Interior Ministry Prepares “Blacklists” of Construction Companies to Avoid Project Delays

The Moroccan Interior Ministry is preparing to circulate “blacklists” of construction companies among governors and local authorities, in an effort to avoid irregularities that could affect the progress of future construction projects in cities and provinces across the kingdom, especially those related to infrastructure in preparation for hosting the 2025 African Cup of Nations and the 2030 World Cup finals.

The ministry will informally provide territorial officials with the names of companies included in these lists, which were compiled based on reports prepared by the General Inspectorate of Territorial Administration concerning stalled projects in several cities and provinces.

The reports revealed the direct involvement of certain companies and contractors in freezing and halting construction sites due to their failure to meet contractual obligations, as well as the abandonment of some companies mid-project, and others entering into liquidation and judicial settlement procedures.

The Inspectorate drew on detailed information from reports by the National Commission for Public Procurement, as well as minutes from financial controllers at public institutions, contractors, and local administrations, to identify the reasons behind these construction companies’ inability to fulfill their contractual commitments.

The investigation’s findings highlighted poor financial management, rising raw material prices, and deficiencies in internal monitoring and auditing as factors behind the suspension of work on major construction sites.

The move aims to adopt a preventive policy based on risk management in the management of infrastructure projects, while preserving the chances of all national and foreign contractors to compete for open tenders and respecting the legislative texts governing public procurement.

The ministry will rely on a new information system to track and monitor projects and construction sites, continuously fed with accurate data on the identity of contractors, the progress of work, and legal disputes related to the projects, with the goal of ensuring smooth project execution and reducing the risks of sudden work stoppages.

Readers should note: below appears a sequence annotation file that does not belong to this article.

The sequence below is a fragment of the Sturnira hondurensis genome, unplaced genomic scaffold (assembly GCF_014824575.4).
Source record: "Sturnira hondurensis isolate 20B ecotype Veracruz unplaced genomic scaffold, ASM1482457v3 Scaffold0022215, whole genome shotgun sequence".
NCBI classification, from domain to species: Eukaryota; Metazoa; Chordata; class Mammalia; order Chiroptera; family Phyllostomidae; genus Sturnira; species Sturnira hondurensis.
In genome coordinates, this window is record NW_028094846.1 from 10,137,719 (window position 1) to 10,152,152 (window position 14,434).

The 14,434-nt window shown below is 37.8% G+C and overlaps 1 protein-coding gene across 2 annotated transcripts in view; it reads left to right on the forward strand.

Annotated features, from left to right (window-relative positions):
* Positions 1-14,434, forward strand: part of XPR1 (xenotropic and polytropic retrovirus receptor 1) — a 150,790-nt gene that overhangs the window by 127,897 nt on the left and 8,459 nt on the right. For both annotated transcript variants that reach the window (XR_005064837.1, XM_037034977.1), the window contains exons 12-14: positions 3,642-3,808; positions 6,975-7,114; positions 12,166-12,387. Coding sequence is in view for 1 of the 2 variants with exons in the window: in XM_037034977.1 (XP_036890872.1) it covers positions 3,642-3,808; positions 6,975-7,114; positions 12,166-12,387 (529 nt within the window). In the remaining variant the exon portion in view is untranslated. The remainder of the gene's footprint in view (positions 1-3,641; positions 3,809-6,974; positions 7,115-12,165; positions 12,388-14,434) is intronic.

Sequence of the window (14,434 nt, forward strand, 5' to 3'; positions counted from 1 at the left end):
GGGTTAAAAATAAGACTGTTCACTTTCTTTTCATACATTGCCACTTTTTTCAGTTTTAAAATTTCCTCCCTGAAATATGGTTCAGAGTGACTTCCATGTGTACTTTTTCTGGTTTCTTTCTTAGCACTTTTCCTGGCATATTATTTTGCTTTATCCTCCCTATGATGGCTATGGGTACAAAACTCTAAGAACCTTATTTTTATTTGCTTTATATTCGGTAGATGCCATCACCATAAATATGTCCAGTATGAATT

The central administration is also considering adopting a system akin to “record books” in classifying and selecting contractors bidding for public procurement contracts related to infrastructure projects under the direct supervision of governors and local authorities.

These record books will complement other conditions for risk management, such as providing tax compliance certificates and certificates of experience in carrying out similar projects, as well as other requirements included in public tender specifications.

It is worth noting that a large number of construction and public works companies have been involved in legal and judicial disputes since the outbreak of the coronavirus pandemic and inflation waves, due to their failure to meet contractual obligations resulting from their inability to bear the rising costs of raw materials and labor, in addition to the financial pressure required to complete projects within the specified deadlines.

About محمد الفاسي